1. “THE ART OF CONTRAST”
I don’t know about you, but when I see a woman walk in with a dark shade and a light shade in one outfit, I go, “Dammnnn does she know how to contrast!  She clearly follows fashion trends by the season!”  Which is why, when I googled “fashion trends contrast 2013”, I got results.  Just like when I googled “fashion trends contrast 2012”.  And “fashion trends contrast 2011”.  And… well, how else is a person to dress?  Wear all of the same colors?  Or do you mean I’m really expected to show up dressed like this:

1contrast
NO, THANKS.

2. “VEILED LOOKS”
When I think of “veiled”, I think of a bride, of virginity, of beauty in modesty like veiled Middle Eastern women… HELL, NO.  This look has been created for the mere purpose of testing a male designer’s ability to “peek-a-boo” every damn part of a woman’s body!  The pieces of fabric that aren’t sheer are teasing the audience’s eyes and daring you to watch long enough for that top to slip sideways just a little.  If I wanted a shirt that showed off my underwear, I would save the money, not buy the shirt, and just walk around in my underwear.  At least it would be more honest.

2veiled from shefindsdotcom
Again: NO, THANKS.

3. “COLLAGE DEGREE”
I don’t mean to sound like a horrible person…but sometimes I wonder if the people who get into this industry – or at least who dote on it – would really spell “college” like that.  I’m an artist as hobby, but I am always skeptical about those who make a career out of fashion snobbery.  Seeing this “collage” trend makes me chuckle a little inside.  I just got back from Africa where I had some beautiful fabrics thrown into tailored dresses in a matter of hours, for little money and at a much higher quality than anything you’ll find in Target.  The couturiers of West Africa are incredibly skillful at cutting fabrics to make patterns wrap a person’s body in a conservative dress.  They recycle scraps to line the dresses, adding to the quality.  Turn the dresses inside-out, and you’ll find a clash of colors and patterns similar to this new “trend”:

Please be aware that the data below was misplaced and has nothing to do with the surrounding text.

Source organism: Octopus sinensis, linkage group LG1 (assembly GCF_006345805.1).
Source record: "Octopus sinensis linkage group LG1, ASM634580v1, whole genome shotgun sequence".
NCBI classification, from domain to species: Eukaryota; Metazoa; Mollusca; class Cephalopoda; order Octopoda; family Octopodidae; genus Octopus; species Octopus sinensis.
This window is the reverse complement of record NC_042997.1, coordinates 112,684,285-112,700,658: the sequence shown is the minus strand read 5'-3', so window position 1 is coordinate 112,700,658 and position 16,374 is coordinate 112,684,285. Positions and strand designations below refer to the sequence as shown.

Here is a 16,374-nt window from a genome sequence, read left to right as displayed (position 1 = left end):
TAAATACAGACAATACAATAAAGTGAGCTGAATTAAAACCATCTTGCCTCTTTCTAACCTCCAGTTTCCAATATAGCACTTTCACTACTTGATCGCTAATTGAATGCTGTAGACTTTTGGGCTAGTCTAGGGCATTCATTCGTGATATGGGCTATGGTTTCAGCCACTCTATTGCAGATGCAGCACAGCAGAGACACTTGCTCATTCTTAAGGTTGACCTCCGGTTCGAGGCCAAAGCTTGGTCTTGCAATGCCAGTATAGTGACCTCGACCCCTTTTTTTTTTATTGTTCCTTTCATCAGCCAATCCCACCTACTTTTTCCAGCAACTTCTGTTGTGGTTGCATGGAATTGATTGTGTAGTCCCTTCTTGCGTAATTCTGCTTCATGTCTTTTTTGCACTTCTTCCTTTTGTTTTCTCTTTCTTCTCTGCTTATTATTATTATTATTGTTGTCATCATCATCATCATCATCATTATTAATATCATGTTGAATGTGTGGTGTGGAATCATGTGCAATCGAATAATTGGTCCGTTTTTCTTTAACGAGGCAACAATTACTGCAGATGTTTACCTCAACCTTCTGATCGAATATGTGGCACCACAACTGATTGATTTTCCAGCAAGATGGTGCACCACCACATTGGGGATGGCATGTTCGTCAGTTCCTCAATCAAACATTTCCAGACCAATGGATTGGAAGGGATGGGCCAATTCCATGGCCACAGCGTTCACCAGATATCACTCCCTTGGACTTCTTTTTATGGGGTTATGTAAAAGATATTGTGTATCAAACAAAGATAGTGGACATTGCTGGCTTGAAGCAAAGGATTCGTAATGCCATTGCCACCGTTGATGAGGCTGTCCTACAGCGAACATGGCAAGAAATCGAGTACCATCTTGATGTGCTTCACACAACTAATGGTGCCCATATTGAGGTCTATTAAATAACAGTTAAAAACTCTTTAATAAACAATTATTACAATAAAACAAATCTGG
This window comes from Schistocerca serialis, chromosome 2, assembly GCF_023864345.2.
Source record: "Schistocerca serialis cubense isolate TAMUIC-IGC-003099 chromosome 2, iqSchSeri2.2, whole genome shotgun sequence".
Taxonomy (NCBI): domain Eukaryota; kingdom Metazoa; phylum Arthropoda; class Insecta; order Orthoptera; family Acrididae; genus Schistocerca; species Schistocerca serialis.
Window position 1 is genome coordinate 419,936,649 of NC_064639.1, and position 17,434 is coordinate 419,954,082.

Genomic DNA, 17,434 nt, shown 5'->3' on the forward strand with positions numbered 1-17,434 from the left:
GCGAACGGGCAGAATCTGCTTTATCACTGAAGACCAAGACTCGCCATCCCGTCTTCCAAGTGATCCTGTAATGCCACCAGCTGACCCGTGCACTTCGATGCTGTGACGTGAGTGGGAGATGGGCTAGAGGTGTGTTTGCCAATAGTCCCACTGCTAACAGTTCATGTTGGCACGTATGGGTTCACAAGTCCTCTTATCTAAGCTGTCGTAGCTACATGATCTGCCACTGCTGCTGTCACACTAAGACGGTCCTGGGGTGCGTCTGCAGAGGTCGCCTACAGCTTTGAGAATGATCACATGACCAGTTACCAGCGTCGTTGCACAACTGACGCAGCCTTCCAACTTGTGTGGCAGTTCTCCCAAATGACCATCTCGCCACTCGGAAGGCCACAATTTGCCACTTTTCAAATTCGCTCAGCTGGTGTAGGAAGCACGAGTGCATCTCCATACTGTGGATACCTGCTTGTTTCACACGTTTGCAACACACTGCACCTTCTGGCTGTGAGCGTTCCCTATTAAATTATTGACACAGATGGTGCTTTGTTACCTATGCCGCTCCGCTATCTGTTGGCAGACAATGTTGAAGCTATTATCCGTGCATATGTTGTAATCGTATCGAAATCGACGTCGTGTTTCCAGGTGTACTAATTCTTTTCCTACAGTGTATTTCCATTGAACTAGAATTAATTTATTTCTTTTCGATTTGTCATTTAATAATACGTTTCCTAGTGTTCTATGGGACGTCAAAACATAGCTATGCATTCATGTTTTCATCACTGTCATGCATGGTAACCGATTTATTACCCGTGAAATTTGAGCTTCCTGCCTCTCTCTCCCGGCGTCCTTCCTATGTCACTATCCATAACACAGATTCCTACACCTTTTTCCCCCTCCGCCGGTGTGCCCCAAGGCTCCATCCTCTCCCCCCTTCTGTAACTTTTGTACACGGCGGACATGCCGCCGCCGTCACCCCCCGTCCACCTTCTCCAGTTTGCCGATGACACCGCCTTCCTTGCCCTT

3collage from trendwiredotcom
I would call that “material vomit”.  Do people really pay exuberant amounts of money to have people paste these scraps together with an Elmer’s glue stick??

4. “EVERY FLOUNCE COUNTS”
Flamenco-style ruffles…I thought designers were supposed to think of new ideas?  And while I do like Isabel Marant’s Look 36, I can’t help but wonder if the Victorian era is making a comeback…just, instead of showing some scandalous ankle, now women find it perfectly acceptable to wear skin-tight skirts that show their thongs.

4ruffles from ladyluxdotcom